I myself can't stand the shape of Fender basses, so have no interest in ever owning one, no matter how 'good' it sounds. There are other companies that sound as good or better with better ergonomics (for me) and better aesthetics (for me). That said I do respect Fender basses, and I do think (the high end ones) sound great, but man... not a pretty instrument... MHO, of course. So, that's my bag.

    I have tried the Schecter basses, and love the way they feel, and look, but didn't get on by the way they played (again, for me) or sounded (again, for me). So though just looking at em, I'd consider a Schecter top of my list, playing em, I have no use for one. And again, MHO....

    So... I totally understand your predicament.... I got lucky finding my Thumb used and in need of refinishing (which I did and it looks and plays great!). Don't worry about nicking a oil finished bass. They are much easier to repair than a painted bass anyway; sand, stain, buff, done!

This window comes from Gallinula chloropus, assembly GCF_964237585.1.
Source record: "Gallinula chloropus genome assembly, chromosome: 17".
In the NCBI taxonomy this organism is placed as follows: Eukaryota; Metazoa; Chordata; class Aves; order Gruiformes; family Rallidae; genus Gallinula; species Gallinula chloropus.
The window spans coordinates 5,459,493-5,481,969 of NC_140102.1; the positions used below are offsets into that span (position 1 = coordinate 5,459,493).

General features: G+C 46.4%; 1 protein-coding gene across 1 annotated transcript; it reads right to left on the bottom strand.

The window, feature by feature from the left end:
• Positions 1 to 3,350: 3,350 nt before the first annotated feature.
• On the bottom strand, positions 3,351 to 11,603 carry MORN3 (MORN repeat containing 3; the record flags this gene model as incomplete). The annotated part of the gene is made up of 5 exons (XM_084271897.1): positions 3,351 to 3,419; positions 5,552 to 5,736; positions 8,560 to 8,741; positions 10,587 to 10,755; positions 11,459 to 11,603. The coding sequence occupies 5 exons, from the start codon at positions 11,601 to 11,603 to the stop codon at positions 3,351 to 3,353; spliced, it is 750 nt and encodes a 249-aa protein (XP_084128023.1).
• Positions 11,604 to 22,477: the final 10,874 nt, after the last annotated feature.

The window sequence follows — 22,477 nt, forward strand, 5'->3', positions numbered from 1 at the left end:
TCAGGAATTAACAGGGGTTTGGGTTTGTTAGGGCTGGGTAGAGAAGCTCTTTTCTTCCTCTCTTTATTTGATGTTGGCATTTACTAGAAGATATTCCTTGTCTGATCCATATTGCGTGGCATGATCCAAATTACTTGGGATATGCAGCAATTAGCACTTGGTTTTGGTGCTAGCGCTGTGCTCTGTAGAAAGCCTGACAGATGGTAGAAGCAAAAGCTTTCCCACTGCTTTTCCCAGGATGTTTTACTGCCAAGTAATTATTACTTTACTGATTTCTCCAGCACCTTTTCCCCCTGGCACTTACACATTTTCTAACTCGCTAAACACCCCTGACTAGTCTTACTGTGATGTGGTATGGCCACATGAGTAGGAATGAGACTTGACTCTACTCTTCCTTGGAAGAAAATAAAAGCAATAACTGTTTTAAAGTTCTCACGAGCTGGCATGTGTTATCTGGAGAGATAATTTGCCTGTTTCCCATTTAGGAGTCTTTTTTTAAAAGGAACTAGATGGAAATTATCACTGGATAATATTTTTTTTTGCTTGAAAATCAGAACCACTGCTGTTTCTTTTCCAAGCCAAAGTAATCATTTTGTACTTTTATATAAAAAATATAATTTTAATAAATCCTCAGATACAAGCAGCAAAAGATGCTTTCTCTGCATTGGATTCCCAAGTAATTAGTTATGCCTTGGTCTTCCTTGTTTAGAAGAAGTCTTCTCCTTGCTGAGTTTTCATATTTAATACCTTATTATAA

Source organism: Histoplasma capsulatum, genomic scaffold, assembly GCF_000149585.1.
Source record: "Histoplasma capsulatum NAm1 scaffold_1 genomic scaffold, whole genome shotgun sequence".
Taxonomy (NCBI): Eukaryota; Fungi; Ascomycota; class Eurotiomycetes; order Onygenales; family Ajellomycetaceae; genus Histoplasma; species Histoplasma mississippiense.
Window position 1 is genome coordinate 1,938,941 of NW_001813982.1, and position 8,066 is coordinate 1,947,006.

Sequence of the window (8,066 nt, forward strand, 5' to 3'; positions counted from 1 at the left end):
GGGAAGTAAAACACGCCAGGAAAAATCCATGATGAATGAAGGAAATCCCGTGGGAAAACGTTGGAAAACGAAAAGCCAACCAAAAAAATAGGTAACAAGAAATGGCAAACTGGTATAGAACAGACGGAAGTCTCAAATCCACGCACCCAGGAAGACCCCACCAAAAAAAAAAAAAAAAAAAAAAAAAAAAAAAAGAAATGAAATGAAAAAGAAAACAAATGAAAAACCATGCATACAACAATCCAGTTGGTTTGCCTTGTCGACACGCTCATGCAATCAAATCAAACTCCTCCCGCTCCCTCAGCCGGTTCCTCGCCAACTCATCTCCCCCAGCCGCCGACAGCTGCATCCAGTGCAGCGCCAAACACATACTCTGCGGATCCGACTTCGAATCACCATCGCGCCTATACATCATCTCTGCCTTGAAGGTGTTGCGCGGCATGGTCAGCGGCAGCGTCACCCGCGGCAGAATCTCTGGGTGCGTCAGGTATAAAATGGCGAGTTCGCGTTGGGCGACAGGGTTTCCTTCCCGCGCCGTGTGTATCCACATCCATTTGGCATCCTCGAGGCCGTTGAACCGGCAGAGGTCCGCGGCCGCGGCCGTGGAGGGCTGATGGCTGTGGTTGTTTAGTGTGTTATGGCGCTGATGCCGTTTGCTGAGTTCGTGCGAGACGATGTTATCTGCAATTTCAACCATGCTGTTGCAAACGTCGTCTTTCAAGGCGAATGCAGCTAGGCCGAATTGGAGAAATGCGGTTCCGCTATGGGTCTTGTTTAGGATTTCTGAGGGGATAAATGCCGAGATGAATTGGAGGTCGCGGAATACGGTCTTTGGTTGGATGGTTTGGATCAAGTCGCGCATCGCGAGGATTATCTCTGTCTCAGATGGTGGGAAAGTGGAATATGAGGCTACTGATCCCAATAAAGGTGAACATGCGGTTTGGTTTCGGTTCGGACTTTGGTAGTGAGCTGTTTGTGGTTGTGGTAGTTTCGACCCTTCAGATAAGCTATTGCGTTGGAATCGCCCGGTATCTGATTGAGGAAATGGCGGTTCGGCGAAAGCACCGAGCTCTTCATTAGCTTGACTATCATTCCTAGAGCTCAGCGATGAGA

6. Spinal Tapper

    Spinal Tapper

    Nov 15, 2007
    buy a P bass that you like the feel of, have a jazz PU installed...

  7. treekiller


    Mar 4, 2010

    I'm putting together a MIM Jazz with an Allparts P(maple) neck. I love the necks on both of my P-Basses but I wanted a Jazz that was comfortable for me to play. The Allparts neck is pretty close to the necks on my P's and reasonably priced. If you sell off the neck of the special, it really won't cost much at all...... Or you could just rout a P for a bridge p-up! :bag: